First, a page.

would necessarily form a portion, either by an “ Some years ago (I will not say what year addition or an amendment of some character, it was, but it was the year of a presidential of the postal laws that now exist in the United election) I was passing, in the recess of Con- States. I am in favor of the Committee on gress, through one of the corridors of this Capi- Post-Offices and Post-Roads taking the joint tol, and seeing three or four hundred people at resolution and incorporating its theory in the work, sending off all sorts of matter, I asked a present existing laws and modifying it further, friend of mine, the chairman of the committee and in their own good time reporting it back under whom these men were working, ‘Won't to the Senate. In the first place the existing you give me one of those bundles that you law provides that, have put up there, and let me see what kind “Senators, Representatives, and Delegates in Conof food you are sending off to the people ?' gress, the Secretary of the Senate, and Clerk of the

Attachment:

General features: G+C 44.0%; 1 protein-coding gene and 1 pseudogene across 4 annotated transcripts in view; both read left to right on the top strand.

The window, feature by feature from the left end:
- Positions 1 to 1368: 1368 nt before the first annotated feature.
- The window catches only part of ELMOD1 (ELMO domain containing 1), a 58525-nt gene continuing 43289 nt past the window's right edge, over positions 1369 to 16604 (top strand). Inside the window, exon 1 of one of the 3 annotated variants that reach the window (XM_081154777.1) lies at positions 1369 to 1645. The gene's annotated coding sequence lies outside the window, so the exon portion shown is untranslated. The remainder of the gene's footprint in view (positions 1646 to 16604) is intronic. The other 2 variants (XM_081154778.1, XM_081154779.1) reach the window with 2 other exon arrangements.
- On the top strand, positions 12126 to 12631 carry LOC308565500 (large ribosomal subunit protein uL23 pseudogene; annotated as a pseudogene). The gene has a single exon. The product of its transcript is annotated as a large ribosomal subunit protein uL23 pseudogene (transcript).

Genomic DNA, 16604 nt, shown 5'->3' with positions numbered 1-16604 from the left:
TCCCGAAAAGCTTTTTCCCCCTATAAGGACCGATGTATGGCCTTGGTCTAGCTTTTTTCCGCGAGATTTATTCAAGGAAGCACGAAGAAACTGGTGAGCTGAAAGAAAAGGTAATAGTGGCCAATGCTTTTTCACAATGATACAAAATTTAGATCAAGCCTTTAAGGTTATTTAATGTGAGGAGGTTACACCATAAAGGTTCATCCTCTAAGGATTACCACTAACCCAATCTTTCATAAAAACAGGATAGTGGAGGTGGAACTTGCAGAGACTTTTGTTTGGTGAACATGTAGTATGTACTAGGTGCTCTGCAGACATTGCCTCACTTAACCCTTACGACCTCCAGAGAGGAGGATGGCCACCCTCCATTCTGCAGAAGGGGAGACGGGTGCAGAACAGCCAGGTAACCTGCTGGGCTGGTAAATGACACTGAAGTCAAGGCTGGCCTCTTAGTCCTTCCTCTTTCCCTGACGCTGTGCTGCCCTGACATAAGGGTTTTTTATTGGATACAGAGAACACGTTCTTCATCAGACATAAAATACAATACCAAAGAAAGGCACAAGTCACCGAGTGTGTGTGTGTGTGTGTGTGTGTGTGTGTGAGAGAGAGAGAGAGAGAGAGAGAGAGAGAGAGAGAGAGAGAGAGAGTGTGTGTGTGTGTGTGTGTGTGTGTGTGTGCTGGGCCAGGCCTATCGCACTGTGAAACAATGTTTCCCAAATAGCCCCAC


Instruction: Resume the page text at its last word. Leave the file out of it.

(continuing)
Why, certainly,' said be, and he told one of House of Representatives may send and receive through them, "Give Mr. Thurman one of those bun- the mail free all public documents printed by order of dles.' He gave it to me and I have it yet, and tive, Delegate, Secretary of the Senate, and Clerk of
Congress; and the name of each Senator, RepresentaI could show that it contained not one single the House shall be written thereon, with the proper line of frankable matter; and furthermore, that designation of the office he holds, and the provisions in the case of one man whose frank appeared of this section shall apply to each of the persons upon it, it was written in four different hand- named herein until the first Monday of December writings, showing that four different clerks following the expiration of their respective terms of had been writing that man's name, and that